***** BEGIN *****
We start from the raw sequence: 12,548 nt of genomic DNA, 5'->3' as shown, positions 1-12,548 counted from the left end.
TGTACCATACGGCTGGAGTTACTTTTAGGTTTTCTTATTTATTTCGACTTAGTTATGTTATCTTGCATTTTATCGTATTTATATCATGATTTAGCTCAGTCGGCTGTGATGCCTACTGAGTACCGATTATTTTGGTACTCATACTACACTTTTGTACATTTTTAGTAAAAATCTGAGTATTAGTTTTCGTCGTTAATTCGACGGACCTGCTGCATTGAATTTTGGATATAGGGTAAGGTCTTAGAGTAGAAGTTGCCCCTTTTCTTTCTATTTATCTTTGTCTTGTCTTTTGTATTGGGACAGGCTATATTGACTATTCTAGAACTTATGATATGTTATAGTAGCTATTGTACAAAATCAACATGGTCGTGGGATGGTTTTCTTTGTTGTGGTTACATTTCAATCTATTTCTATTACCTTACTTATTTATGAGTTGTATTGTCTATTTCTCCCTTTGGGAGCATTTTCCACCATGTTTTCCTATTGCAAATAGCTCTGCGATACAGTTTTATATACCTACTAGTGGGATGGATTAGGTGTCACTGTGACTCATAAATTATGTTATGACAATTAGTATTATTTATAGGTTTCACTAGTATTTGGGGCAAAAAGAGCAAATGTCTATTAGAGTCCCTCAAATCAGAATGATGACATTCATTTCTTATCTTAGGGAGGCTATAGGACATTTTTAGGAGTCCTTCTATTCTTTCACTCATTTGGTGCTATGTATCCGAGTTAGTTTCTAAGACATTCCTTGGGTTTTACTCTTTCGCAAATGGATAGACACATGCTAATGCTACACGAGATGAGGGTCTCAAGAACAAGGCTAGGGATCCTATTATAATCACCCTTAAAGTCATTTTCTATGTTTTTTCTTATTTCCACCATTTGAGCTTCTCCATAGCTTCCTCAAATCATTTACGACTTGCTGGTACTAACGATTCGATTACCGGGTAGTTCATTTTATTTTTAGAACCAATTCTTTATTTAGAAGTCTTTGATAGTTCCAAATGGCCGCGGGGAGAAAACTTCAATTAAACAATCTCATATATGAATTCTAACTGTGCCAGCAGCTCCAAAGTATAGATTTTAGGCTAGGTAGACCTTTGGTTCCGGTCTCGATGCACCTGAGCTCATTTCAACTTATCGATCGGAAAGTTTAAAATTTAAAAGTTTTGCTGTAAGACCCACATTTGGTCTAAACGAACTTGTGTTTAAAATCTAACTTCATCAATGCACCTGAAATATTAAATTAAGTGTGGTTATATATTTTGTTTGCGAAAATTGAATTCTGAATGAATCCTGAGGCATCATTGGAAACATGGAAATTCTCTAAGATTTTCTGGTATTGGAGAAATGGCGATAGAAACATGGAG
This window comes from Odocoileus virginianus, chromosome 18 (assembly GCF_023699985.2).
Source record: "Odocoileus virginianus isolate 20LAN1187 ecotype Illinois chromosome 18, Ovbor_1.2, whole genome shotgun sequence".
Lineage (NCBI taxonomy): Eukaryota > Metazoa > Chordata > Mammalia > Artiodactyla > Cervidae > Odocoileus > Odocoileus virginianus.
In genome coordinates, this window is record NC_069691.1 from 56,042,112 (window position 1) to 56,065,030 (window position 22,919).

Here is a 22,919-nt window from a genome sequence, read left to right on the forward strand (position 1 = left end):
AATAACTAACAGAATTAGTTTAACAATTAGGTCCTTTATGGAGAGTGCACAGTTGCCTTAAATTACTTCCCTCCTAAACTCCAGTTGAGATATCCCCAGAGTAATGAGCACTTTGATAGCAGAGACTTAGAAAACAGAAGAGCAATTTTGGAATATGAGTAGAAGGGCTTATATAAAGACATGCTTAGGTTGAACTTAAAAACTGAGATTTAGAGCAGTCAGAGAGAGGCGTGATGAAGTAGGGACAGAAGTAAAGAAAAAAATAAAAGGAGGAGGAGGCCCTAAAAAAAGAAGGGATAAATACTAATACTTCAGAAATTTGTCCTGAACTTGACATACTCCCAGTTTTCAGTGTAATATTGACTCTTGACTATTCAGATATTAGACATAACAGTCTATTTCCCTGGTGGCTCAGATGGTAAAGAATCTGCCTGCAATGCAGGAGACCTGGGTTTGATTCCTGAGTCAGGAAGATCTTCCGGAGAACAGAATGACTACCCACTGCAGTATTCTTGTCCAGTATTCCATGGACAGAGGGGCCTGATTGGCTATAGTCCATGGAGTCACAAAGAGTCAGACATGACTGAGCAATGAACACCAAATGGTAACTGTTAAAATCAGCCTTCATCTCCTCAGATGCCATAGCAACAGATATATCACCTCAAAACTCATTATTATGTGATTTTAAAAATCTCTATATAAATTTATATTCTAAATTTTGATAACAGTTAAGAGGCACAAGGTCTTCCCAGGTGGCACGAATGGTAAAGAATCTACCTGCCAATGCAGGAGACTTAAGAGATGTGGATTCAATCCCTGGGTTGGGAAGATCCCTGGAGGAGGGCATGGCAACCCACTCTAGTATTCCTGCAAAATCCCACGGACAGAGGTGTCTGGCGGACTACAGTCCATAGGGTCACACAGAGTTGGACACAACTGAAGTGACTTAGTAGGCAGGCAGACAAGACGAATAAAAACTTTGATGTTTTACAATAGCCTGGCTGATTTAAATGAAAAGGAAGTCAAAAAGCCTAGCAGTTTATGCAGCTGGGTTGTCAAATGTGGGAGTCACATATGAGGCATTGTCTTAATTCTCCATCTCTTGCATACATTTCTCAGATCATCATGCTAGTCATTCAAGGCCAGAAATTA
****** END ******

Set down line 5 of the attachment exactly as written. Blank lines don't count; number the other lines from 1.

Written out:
Lineage (NCBI taxonomy): Eukaryota > Metazoa > Chordata > Mammalia > Artiodactyla > Cervidae > Odocoileus > Odocoileus virginianus.